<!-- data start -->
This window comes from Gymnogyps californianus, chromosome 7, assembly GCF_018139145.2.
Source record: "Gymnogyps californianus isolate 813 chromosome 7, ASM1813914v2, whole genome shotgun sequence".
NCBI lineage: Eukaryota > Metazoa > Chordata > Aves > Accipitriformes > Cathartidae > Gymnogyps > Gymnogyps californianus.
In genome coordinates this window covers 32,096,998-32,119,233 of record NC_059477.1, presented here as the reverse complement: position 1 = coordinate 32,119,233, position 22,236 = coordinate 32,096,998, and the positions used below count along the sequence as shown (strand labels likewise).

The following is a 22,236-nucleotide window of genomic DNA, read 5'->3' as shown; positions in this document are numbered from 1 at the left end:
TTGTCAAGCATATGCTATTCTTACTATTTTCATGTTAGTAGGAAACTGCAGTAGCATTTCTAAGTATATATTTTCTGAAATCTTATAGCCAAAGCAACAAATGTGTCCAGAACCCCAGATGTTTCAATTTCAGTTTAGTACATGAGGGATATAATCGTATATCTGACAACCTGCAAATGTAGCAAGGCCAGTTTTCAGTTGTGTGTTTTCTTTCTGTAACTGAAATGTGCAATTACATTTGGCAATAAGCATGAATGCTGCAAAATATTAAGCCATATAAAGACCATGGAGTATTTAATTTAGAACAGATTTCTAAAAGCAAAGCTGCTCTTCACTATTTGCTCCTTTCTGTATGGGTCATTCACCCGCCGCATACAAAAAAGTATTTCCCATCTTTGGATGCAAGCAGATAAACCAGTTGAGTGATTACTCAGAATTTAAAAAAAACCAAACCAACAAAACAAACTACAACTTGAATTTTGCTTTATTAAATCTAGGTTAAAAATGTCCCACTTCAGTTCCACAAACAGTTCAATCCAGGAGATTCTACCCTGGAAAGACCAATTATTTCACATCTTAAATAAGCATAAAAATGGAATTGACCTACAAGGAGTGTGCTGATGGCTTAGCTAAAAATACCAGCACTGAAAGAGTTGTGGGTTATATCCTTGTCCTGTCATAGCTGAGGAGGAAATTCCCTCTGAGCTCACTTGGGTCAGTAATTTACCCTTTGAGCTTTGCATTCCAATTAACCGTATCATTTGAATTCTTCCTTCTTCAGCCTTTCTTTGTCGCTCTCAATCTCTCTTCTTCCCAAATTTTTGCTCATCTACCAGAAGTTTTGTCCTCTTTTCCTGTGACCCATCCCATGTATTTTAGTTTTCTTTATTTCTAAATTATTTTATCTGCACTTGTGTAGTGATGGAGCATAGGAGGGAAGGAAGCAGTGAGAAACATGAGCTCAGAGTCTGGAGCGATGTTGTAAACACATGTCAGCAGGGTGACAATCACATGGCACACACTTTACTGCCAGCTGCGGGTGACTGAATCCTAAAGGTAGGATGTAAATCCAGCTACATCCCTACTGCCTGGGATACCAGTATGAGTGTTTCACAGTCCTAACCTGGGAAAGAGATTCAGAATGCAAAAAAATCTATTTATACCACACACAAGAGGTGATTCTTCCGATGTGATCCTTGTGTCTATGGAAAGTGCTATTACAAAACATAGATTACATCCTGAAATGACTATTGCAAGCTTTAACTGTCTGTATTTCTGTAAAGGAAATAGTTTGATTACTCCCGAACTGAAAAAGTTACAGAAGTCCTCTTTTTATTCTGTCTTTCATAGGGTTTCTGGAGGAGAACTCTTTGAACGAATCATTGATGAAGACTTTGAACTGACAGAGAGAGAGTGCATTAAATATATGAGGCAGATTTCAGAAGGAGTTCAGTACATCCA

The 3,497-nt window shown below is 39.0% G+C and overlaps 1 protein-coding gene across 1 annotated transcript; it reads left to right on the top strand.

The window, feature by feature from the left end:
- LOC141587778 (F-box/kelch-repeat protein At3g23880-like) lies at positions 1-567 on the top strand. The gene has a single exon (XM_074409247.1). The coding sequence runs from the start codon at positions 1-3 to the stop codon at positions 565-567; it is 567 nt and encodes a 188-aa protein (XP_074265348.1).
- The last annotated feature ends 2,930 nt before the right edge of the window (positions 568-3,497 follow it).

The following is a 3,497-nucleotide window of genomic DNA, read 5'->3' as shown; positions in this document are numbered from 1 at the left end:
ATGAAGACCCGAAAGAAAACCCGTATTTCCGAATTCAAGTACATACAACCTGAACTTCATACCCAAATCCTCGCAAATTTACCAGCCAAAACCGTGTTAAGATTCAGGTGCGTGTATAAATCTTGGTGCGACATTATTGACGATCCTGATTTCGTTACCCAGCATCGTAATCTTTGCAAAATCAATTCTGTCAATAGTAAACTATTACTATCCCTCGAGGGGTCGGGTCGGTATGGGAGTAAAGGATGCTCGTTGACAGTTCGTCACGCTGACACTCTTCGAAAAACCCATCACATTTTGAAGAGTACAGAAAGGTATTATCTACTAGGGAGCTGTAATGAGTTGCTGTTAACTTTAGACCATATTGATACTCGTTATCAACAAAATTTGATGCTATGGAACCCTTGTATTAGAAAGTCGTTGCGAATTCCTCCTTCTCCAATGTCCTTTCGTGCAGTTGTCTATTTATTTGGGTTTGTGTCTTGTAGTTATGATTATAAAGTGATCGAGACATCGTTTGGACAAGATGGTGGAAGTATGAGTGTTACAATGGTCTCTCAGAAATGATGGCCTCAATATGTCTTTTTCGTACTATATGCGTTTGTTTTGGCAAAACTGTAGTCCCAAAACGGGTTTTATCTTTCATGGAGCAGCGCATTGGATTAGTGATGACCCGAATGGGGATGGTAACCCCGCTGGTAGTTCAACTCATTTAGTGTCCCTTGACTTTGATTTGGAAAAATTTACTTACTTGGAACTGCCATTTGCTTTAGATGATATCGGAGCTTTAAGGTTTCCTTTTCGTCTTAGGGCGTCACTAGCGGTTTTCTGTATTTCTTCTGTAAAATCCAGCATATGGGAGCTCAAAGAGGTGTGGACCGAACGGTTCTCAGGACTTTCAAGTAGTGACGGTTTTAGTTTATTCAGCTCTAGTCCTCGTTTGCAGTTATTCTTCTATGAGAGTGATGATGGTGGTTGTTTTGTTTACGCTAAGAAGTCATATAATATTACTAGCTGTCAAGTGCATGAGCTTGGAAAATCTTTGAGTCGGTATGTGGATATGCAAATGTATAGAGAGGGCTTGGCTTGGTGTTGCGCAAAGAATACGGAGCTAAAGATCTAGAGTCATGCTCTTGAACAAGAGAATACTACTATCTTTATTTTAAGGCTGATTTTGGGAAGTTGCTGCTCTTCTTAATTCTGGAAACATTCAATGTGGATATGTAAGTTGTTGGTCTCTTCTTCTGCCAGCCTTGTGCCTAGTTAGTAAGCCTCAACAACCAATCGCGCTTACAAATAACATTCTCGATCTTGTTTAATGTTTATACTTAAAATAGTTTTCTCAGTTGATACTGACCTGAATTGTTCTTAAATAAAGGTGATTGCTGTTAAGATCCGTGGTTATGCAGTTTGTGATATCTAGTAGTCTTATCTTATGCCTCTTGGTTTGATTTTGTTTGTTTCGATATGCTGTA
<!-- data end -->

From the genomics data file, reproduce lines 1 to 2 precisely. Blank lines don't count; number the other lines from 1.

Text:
This window comes from Gymnogyps californianus, chromosome 7, assembly GCF_018139145.2.
Source record: "Gymnogyps californianus isolate 813 chromosome 7, ASM1813914v2, whole genome shotgun sequence".